Their work was so influenced by the social photography of Lewis Hine that it’s surprising to learn it was the League, spurred by active member Bernice Abbott, who rescued his legacy and collection from obscurity shortly before he died in 1940, similarly saved Eugene Atget’s Parisian plates, and helped to revive the careers of Ralph Steiner and Henri Cartier-Bresson. Crime photographer Weegee’s lecture included practical advice: take your time to set up photographs at a homicide because the dead don’t move, while Ansel Adams’ lecture caused heated controversy because his landscapes lacked any people.
Their heretofore scattered work in seemingly every branch of the military during World War II, including Omaha Beach on D-Day and Iwo Jima, reflects the influence of Robert Capa’s lecture at the League, to capture soldiers’ everyday experiences. Women were active members from the beginning, including Margaret Bourke-White, and many, such as Consuelo Kanaga, kept the League going while documenting the home front. But after they shot the victory parades, in 1947 the League was listed as a subversive organization, and, as one alum notes with sorrow, “We became an enemy.” With the rise of outlets like Life and Look magazines, photographers couldn’t risk the association. The black list had begun, and the League fell to the anti-Communist scare.
While it’s wonderful to see lively nonagenarian Rebecca Lepkoff still actively going around New York with camera in hand, there is too little follow-up on others, even as their beautiful photographs quickly go by with evocative music selections. The filmmakers have made separate documentaries on individuals (the co-directors’ on Hine and Walter Rosenblum, and producer Mary Engel’s on her parents Ruth Orkin and Morris Engel), but the others deserve more biographical background here. Even too short, there’s enough here for PBS’s American Masters series to include it as a group biography, and lead viewers to seek out more of the photographers’ unique work.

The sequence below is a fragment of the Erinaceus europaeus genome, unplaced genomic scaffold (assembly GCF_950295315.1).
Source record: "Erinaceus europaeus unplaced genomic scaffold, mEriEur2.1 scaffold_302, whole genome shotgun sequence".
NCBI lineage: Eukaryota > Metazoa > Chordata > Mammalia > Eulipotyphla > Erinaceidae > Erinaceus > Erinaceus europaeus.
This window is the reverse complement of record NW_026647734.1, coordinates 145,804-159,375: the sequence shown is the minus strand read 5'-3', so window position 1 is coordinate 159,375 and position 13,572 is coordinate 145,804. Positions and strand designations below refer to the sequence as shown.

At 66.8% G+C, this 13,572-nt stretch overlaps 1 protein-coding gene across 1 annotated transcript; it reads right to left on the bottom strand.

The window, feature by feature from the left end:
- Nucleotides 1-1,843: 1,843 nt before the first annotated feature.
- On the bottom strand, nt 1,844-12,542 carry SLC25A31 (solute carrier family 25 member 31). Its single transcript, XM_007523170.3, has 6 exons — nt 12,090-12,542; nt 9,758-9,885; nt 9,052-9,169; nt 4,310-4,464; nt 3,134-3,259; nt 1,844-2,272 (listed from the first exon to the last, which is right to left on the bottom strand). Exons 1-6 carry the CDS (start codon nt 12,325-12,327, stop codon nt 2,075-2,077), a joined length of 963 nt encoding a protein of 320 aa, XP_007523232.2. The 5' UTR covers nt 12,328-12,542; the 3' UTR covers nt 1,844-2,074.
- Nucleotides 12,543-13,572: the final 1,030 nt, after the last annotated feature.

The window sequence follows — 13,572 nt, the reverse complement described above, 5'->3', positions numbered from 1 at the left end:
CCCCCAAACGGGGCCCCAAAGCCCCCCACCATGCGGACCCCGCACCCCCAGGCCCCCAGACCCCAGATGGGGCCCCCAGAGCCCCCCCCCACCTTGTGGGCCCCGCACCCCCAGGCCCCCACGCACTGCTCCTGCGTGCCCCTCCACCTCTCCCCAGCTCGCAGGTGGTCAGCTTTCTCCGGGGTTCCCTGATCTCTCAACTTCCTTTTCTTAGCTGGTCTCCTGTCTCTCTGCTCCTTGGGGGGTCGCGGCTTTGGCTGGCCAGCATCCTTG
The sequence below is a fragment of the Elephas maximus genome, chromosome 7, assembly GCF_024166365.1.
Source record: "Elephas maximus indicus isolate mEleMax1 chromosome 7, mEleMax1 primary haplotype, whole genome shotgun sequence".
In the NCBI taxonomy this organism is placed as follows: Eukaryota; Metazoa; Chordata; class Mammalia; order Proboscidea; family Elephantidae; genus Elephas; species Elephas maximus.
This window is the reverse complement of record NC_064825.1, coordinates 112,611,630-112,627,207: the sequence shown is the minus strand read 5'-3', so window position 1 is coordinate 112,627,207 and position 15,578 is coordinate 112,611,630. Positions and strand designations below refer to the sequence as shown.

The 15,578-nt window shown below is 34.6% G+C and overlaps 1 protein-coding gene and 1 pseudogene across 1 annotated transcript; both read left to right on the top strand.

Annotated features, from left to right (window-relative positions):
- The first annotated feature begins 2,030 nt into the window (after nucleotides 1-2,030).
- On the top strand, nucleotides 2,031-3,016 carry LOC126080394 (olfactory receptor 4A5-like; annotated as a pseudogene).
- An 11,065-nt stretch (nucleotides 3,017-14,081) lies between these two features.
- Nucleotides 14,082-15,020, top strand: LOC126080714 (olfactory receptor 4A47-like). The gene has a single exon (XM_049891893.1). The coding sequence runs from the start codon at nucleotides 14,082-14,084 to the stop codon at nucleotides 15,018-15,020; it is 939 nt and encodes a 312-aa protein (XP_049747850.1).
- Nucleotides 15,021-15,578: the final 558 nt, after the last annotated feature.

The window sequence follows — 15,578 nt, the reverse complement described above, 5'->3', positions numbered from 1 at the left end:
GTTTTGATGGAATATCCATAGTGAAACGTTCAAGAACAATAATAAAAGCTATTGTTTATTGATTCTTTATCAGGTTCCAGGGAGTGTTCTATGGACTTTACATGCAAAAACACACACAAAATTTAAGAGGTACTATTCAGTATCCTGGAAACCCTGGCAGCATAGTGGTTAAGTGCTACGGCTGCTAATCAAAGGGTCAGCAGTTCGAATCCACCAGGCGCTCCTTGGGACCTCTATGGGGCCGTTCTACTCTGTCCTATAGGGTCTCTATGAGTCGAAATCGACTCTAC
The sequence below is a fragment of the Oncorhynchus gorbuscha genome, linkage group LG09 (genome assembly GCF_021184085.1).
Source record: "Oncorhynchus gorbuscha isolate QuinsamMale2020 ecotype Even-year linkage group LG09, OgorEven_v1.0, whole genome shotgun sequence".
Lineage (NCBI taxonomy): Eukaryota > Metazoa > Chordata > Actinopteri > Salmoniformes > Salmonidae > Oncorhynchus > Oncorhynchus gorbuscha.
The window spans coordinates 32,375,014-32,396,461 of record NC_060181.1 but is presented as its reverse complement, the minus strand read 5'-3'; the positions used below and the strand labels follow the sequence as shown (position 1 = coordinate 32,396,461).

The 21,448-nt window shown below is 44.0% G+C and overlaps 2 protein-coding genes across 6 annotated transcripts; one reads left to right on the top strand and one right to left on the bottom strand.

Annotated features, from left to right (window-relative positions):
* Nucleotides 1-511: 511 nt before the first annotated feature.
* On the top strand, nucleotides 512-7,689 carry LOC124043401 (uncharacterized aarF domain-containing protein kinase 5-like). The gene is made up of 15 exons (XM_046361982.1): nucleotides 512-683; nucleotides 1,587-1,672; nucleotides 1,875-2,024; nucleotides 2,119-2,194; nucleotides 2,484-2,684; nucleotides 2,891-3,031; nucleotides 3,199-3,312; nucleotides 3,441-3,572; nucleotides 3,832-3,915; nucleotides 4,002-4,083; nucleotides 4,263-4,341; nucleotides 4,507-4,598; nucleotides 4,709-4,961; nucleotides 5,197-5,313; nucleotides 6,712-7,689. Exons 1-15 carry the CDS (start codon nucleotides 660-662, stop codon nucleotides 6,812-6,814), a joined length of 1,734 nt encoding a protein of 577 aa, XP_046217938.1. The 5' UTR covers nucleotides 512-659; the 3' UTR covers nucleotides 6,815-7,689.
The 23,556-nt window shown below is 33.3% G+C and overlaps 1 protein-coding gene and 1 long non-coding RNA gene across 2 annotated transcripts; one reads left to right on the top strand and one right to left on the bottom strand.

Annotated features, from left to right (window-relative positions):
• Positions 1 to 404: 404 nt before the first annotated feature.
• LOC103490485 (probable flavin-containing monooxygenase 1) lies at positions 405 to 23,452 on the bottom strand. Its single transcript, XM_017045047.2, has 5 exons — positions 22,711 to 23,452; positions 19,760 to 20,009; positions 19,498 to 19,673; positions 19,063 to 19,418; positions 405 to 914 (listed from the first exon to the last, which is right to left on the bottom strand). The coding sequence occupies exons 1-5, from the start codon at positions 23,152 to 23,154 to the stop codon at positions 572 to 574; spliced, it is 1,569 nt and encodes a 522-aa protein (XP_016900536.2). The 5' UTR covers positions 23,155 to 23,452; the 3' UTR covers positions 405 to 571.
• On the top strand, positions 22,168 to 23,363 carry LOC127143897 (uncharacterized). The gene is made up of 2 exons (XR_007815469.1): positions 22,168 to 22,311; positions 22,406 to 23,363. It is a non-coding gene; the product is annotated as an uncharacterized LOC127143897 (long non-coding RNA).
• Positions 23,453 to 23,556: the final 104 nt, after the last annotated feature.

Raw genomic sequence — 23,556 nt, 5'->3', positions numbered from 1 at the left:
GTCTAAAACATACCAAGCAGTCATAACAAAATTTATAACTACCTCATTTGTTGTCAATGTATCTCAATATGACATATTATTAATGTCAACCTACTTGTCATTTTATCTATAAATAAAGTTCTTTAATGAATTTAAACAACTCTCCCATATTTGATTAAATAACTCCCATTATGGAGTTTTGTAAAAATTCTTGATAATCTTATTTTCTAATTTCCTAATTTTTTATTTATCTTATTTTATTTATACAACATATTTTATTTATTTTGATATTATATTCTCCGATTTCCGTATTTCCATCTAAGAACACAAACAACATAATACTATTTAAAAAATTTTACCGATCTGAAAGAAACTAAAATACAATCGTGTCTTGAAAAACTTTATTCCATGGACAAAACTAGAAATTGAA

On a personal note, I wish I could time travel back to interview Photo League member Consuelo Kanaga while she was setting up one of her last exhibitions when I worked at Wave Hill in 1977, now that this documentary helped make me aware of her significance.
June 23, 2012
Nora Lee Mandel is a member of New York Film Critics Online and the Alliance of Women Film Journalists. Her reviews are counted in the Rotten Tomatoes TomatoMeter:
Complete Index to Nora Lee Mandel's Movie Reviews
Since August 2006, edited versions of many of my reviews of documentaries/indie/foreign films are at Film-Forward; since 2012, festival overviews at FilmFestivalTraveler; and, since 2016, coverage of women-made films at FF2 Media. Shorter versions of my older reviews are at IMDb's comments, where non-English-language films are listed by their native titles.